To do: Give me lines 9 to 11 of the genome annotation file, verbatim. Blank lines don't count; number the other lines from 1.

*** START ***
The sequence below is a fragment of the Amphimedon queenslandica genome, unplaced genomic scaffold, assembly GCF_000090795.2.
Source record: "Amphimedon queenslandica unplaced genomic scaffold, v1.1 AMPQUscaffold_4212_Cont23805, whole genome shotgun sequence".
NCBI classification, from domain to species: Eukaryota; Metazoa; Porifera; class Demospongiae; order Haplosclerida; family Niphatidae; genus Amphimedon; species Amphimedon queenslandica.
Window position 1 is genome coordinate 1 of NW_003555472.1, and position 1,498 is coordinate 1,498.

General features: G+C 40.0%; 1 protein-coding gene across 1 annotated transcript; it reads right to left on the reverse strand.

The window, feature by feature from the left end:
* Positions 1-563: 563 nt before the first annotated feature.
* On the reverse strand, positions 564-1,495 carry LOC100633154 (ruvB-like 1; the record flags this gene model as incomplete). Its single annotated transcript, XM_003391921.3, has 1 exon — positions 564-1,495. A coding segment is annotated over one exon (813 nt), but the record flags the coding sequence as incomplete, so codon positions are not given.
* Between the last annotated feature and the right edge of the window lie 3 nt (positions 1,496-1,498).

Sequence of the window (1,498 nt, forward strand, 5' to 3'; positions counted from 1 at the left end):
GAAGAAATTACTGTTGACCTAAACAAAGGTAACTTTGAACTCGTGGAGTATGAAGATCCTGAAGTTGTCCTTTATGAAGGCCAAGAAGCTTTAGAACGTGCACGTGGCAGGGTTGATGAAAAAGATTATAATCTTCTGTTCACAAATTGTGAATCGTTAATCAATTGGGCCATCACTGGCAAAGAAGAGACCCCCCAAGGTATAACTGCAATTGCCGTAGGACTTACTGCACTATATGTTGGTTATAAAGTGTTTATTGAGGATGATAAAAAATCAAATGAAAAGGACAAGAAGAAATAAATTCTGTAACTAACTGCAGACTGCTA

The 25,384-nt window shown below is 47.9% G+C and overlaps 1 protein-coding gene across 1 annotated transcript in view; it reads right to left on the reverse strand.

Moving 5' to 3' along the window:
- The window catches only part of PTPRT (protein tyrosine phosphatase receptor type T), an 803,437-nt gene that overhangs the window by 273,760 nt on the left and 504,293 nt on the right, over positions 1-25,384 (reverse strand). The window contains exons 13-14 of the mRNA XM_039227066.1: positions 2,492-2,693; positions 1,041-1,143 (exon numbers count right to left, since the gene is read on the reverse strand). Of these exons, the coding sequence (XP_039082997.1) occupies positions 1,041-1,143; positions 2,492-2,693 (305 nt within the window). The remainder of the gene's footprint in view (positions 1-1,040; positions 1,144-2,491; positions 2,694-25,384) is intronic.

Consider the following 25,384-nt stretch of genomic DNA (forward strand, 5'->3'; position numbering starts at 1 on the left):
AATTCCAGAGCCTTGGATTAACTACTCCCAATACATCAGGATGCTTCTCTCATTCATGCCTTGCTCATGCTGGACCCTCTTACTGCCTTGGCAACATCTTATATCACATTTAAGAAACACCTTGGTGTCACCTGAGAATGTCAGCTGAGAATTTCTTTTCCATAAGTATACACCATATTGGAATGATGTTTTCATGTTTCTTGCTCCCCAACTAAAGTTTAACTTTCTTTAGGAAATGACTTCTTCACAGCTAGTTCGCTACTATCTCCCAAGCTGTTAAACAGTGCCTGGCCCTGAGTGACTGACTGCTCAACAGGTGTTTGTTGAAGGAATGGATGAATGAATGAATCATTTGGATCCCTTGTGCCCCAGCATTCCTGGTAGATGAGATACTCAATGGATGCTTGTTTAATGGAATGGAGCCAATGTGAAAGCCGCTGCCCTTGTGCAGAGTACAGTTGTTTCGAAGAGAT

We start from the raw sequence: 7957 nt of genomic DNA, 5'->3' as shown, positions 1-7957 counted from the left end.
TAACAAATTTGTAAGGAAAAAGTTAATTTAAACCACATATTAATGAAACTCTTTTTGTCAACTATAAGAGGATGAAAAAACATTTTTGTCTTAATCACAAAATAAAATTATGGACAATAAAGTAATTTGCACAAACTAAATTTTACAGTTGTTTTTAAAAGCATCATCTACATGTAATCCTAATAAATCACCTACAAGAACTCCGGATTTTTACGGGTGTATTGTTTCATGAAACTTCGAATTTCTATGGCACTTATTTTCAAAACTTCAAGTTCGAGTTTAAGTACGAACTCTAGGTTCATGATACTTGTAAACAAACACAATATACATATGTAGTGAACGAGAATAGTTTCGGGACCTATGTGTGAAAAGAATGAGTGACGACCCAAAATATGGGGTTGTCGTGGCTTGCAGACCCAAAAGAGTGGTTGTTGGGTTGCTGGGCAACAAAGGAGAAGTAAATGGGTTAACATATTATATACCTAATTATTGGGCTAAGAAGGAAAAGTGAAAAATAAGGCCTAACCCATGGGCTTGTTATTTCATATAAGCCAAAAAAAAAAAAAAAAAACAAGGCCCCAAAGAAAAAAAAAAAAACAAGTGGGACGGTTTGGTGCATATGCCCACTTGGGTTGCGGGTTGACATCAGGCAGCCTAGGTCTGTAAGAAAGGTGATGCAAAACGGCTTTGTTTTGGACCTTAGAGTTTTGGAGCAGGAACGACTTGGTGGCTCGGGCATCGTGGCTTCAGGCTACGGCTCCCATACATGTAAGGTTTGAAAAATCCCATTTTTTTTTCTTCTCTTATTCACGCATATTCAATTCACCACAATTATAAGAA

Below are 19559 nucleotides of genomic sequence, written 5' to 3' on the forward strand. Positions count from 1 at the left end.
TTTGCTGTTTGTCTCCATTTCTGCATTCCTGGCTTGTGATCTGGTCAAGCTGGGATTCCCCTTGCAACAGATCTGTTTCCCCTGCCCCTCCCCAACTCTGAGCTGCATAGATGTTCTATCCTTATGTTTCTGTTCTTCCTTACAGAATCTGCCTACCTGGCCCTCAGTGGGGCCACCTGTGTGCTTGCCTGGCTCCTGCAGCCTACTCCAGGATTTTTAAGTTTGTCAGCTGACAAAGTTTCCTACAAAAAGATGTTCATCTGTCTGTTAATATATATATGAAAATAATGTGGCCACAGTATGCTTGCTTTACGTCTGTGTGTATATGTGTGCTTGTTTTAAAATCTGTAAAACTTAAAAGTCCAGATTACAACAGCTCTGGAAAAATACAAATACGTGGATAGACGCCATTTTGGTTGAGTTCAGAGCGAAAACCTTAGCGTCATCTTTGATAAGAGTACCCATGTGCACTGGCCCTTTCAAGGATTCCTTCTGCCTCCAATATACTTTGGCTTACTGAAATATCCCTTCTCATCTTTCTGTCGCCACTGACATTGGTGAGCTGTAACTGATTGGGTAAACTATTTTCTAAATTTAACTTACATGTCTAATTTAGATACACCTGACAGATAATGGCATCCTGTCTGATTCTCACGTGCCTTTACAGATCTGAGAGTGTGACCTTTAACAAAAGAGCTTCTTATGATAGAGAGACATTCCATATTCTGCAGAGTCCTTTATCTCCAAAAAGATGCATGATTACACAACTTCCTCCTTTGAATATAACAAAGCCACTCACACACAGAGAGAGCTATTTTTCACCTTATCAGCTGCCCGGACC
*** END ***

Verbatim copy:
* Between the last annotated feature and the right edge of the window lie 3 nt (positions 1,496-1,498).

Sequence of the window (1,498 nt, forward strand, 5' to 3'; positions counted from 1 at the left end):
GAAGAAATTACTGTTGACCTAAACAAAGGTAACTTTGAACTCGTGGAGTATGAAGATCCTGAAGTTGTCCTTTATGAAGGCCAAGAAGCTTTAGAACGTGCACGTGGCAGGGTTGATGAAAAAGATTATAATCTTCTGTTCACAAATTGTGAATCGTTAATCAATTGGGCCATCACTGGCAAAGAAGAGACCCCCCAAGGTATAACTGCAATTGCCGTAGGACTTACTGCACTATATGTTGGTTATAAAGTGTTTATTGAGGATGATAAAAAATCAAATGAAAAGGACAAGAAGAAATAAATTCTGTAACTAACTGCAGACTGCTA